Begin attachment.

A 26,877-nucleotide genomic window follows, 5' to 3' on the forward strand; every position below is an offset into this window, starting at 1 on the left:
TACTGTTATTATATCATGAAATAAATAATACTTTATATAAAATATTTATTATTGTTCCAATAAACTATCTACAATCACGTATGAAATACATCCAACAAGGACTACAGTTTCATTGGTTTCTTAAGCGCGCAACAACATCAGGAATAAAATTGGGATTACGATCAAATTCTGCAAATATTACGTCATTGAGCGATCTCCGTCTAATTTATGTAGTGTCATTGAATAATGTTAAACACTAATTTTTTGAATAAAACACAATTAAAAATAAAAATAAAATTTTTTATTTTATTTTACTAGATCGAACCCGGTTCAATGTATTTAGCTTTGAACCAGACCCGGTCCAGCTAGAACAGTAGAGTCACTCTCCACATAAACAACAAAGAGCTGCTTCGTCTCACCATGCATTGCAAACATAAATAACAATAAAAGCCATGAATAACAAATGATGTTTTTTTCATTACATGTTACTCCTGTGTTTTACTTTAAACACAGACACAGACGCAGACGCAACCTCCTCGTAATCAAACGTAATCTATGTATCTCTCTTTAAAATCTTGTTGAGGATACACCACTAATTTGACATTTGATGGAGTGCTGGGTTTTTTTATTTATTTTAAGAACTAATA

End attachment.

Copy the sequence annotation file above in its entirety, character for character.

A 26,877-nucleotide genomic window follows, 5' to 3' on the forward strand; every position below is an offset into this window, starting at 1 on the left:
TACTGTTATTATATCATGAAATAAATAATACTTTATATAAAATATTTATTATTGTTCCAATAAACTATCTACAATCACGTATGAAATACATCCAACAAGGACTACAGTTTCATTGGTTTCTTAAGCGCGCAACAACATCAGGAATAAAATTGGGATTACGATCAAATTCTGCAAATATTACGTCATTGAGCGATCTCCGTCTAATTTATGTAGTGTCATTGAATAATGTTAAACACTAATTTTTTGAATAAAACACAATTAAAAATAAAAATAAAATTTTTTATTTTATTTTACTAGATCGAACCCGGTTCAATGTATTTAGCTTTGAACCAGACCCGGTCCAGCTAGAACAGTAGAGTCACTCTCCACATAAACAACAAAGAGCTGCTTCGTCTCACCATGCATTGCAAACATAAATAACAATAAAAGCCATGAATAACAAATGATGTTTTTTTCATTACATGTTACTCCTGTGTTTTACTTTAAACACAGACACAGACGCAGACGCAACCTCCTCGTAATCAAACGTAATCTATGTATCTCTCTTTAAAATCTTGTTGAGGATACACCACTAATTTGACATTTGATGGAGTGCTGGGTTTTTTTATTTATTTTAAGAACTAATA